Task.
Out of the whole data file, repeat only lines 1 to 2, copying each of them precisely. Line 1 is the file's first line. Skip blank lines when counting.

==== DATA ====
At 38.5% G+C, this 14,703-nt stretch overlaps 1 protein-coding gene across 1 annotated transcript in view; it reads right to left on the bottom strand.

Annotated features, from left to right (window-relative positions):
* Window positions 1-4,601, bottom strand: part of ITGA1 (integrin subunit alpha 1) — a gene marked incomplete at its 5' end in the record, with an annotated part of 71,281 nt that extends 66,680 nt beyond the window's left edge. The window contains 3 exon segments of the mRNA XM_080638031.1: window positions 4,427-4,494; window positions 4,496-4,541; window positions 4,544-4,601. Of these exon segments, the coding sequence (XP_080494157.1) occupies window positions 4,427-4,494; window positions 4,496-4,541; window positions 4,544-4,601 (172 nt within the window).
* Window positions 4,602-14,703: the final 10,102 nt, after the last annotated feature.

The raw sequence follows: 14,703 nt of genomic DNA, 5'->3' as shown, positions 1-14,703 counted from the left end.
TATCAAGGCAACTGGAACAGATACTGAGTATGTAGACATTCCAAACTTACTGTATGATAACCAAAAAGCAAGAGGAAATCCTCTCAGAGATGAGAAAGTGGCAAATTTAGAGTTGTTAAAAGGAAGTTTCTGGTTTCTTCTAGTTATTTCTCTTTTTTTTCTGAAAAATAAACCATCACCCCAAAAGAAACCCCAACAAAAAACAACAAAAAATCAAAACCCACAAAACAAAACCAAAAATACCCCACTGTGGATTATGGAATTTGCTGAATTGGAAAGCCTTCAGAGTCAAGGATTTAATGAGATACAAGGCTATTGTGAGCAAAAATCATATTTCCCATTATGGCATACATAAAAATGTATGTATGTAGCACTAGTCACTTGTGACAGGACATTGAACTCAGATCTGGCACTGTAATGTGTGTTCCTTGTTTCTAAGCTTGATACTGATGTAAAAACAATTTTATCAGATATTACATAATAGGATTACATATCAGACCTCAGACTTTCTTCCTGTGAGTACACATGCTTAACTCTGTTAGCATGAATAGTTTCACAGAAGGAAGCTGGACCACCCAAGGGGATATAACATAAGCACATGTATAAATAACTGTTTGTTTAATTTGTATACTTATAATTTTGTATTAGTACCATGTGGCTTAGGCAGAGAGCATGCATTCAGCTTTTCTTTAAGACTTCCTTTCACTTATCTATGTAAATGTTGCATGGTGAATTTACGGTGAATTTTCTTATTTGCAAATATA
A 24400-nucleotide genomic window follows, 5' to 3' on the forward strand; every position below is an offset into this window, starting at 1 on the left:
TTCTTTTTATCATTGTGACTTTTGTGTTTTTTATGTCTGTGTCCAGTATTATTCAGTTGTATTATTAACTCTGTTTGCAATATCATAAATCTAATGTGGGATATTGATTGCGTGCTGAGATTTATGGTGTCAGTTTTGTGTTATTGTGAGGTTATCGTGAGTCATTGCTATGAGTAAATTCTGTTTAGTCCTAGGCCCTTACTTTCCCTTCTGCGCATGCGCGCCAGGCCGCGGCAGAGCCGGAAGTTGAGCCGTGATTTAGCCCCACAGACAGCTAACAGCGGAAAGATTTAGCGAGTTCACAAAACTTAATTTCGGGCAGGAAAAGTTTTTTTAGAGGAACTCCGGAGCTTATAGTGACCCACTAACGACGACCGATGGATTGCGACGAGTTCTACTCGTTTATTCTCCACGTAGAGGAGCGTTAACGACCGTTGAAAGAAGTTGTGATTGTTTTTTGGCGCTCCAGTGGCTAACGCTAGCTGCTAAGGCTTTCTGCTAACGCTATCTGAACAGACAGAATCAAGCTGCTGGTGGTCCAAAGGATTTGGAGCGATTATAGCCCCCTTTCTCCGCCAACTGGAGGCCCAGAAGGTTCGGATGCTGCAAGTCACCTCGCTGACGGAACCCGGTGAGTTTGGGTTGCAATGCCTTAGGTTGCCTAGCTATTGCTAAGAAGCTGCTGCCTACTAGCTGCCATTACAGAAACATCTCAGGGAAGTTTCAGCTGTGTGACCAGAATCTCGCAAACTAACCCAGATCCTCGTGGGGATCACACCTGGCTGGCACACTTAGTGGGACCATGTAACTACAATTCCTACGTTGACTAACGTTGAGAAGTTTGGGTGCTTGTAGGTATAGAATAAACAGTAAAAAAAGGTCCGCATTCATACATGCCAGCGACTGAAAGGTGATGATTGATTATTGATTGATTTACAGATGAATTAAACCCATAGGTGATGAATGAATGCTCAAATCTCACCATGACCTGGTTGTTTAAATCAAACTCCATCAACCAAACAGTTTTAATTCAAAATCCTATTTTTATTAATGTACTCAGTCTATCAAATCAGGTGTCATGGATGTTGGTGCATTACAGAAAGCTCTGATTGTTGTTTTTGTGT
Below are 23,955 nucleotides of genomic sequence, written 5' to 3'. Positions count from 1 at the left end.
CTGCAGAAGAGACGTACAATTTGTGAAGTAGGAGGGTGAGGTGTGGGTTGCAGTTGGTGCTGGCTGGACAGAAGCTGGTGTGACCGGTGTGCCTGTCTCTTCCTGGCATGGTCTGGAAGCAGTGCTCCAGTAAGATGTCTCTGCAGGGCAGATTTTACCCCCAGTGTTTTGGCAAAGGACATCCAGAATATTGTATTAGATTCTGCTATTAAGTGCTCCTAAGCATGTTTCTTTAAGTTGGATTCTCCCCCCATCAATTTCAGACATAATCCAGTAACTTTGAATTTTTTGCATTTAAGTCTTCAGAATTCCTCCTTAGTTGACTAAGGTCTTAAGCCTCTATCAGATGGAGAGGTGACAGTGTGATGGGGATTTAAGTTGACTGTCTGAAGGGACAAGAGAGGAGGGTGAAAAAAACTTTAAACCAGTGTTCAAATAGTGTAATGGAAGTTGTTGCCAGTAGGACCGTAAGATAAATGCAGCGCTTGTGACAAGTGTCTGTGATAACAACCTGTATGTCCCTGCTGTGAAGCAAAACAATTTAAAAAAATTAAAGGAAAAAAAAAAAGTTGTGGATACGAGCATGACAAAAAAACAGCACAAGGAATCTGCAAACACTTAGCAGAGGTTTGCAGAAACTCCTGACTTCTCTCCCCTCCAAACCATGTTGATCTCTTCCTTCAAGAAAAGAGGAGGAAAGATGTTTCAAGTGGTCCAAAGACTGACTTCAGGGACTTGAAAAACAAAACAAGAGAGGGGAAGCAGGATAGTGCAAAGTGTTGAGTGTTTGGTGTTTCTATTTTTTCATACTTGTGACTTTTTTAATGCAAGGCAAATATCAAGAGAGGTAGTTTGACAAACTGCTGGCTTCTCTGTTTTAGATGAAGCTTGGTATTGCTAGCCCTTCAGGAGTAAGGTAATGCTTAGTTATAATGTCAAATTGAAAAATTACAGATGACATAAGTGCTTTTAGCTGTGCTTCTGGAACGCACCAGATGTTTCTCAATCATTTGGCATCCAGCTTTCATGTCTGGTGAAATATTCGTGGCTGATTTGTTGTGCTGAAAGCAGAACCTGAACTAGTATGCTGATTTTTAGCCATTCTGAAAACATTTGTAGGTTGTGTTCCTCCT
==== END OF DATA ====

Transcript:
At 38.5% G+C, this 14,703-nt stretch overlaps 1 protein-coding gene across 1 annotated transcript in view; it reads right to left on the bottom strand.

Annotated features, from left to right (window-relative positions):